Below are some of the resources used when doing historical research for this project.*
The Access Issue Packet on Bosnia-Herzegovina
Matthew T. Higham, Michael N. Mercurio, & Steven W. Ghezzi, Editors
Access: An International Affairs Information Service (July 1996)
The Balkan Express: Fragments from the Other Side of War
W.W. Norton and Company (1993)
Harcourt Brace & Co. (1995)
Blood and Vengeance: One Family's Story of the War in Bosnia
Penguin Books (1998)
Bosnia: A Short History
New York University Press (1994)
Bosnia and Hercegovina: A Tradition Betrayed
Robert J. Donia, John V.A. Fine, Jr.
Columbia University Press (1994)
Conflict in the Former Yugoslavia: An Encyclopedia
John B. Allcock, Marko Milivojevic´, & John Horton, Editors
ABC-CLIO, Inc. (1998)
How We Survived Communism and Even Laughed
My Native Land
Harper and Brothers (1943)
Sarajevo: A War Journal
Fromm International (1993)
Sarajevo Survival Guide
Maja Razovic and Alexander Wagner, Editors
Serbs and Croats: The Struggle in Yugoslavia
Alex N. Dragnich
Harcourt Brace Jovanovich (1992)
War in Yugoslavia: The Breakup of a Nation
Edward R. Ricciuti
Millbrook Press (1993)
Why Bosnia? Writings on the Balkan War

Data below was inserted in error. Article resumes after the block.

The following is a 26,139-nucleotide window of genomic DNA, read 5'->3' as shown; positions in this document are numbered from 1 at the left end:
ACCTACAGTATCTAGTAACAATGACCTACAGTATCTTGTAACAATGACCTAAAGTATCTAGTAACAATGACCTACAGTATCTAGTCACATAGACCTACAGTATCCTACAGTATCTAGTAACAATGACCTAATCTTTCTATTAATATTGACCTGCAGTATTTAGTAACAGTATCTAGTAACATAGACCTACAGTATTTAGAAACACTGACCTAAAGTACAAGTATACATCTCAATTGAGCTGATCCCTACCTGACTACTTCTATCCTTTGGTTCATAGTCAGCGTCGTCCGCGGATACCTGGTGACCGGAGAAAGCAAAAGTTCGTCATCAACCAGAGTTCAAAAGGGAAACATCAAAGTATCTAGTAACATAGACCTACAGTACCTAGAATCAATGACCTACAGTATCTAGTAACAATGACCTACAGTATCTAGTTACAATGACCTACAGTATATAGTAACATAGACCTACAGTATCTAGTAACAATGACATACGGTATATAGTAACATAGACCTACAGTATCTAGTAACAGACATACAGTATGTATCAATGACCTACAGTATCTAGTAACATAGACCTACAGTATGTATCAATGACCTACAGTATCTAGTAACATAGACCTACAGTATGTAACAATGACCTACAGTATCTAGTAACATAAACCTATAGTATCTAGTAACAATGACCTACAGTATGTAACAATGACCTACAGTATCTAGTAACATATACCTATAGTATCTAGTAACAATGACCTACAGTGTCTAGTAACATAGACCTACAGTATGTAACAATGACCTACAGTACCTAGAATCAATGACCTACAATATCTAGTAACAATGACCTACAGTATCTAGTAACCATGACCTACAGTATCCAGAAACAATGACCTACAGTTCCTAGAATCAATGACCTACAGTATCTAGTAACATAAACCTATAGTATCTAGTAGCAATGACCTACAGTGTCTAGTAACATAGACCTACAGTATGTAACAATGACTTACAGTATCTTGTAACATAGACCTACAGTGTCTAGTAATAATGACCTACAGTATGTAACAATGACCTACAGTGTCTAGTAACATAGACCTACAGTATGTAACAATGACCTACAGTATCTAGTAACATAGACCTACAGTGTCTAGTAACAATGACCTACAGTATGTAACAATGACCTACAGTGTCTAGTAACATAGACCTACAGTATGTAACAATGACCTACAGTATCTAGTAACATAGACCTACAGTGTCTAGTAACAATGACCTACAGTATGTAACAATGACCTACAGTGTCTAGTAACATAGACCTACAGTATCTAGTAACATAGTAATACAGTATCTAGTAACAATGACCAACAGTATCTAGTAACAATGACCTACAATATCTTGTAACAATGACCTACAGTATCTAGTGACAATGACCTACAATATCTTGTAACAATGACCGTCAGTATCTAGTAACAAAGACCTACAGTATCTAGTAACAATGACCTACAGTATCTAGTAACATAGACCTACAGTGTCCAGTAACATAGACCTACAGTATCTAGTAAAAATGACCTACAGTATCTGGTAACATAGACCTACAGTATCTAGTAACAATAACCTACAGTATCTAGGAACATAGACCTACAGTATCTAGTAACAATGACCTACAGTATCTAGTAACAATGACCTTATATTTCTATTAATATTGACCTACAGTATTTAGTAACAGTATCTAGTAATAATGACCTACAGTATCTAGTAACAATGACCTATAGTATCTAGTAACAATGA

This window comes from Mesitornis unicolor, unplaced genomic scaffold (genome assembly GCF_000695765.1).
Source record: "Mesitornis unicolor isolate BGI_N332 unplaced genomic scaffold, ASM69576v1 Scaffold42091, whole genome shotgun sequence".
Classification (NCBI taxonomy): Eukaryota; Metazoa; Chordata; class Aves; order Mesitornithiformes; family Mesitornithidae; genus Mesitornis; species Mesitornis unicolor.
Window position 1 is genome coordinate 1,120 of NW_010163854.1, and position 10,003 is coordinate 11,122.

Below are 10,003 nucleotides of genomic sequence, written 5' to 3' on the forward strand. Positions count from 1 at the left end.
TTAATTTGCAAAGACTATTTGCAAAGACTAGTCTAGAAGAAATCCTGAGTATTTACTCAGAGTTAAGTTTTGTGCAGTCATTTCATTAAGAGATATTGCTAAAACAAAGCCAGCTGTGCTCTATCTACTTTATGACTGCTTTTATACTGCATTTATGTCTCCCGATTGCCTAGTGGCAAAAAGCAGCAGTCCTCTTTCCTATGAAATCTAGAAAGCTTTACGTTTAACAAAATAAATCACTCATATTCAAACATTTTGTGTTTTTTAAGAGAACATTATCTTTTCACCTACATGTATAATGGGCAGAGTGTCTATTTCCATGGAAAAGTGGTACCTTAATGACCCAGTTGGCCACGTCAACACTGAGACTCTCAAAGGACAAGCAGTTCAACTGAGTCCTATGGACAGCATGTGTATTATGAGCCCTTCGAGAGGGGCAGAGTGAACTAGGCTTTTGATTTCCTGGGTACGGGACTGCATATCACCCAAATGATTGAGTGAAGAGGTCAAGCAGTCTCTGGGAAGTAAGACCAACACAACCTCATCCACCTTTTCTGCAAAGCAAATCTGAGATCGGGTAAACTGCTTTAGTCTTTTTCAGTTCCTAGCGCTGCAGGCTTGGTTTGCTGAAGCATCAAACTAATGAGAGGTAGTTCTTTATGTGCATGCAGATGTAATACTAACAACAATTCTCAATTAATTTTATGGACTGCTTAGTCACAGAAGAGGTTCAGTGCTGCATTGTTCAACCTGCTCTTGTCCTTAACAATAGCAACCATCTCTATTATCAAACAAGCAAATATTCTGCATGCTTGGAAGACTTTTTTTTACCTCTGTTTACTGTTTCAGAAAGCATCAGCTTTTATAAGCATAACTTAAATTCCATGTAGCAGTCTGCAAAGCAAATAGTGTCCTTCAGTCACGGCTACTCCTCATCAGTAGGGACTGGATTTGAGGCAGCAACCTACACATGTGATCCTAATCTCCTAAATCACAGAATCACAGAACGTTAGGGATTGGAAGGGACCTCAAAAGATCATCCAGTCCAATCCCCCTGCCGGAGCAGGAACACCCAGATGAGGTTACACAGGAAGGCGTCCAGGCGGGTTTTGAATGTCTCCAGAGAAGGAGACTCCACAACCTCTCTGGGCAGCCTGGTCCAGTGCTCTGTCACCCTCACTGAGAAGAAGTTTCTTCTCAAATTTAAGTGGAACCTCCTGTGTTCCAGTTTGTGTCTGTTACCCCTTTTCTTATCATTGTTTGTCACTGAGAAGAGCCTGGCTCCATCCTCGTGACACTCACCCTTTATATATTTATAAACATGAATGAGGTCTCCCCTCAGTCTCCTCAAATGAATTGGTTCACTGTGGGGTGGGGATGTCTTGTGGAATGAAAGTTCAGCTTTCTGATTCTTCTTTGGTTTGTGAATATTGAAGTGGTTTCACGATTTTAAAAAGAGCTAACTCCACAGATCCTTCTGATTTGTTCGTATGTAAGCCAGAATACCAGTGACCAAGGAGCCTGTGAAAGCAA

Rabia Ali and Lawrence Lifschultz, Editors
The Pamphleteer's Press (1993)
A Witness to Genocide: The 1993 Pulitzer Prize-Winning Dispatches on the "Ethnic Cleansing" of Bosnia
Maxwell Macmillan Intl. (1993)
Zlata's Diary: A Child's Life in Sarajevo
Penguin Books (1994)
The Fall of Yugoslavia: The Third Balkan War
Penguin Books (1994)
The Last Word, "July 10, 1941, In Jedwabne: Why Did Half of a Polish Town
Murder the Other Half? The Answer May Be Terribly Simple"
George F. Will
Newsweek, July 9, 2001
FILMS & DOCUMENTARIES
No Man's Land
Noe´ Productions (2001)
Romeo and Juliet in Sarajevo
Original Air Date: May 10, 1994; Written and Directed by John Zaritsky, Produced by Virgina Storring
by Raymonde Provencher
Documentary Film (Quebec 2002)
Welcome to Sarajevo
Miramax Home Entertainment
Dragon Pictures Production (1998)
*Most of the background research was from 1998-2001. I did not record my sources because, at the time, the research was only for myself. In 2004 when I returned to the same libraries to make a list of my sources, I discovered that many of the books published 1980 or earlier which I relied on for historical context had been removed from circulation. I understand the demands of a library for space and to keep books current and interesting for most of its users. Those older books, however, were gems of insights into the propaganda of Yugoslavia during the 1960s and 1970s and how they downplayed any notions of nationalism. ~Renae Angeroth
The following are links to other web sites that were helpful in creating this project.
(a non-profit organization devoted to the promotion of new music in Iowa)
(Iowa artists of different genres offer creative works in response to the terrorist attacks of that day)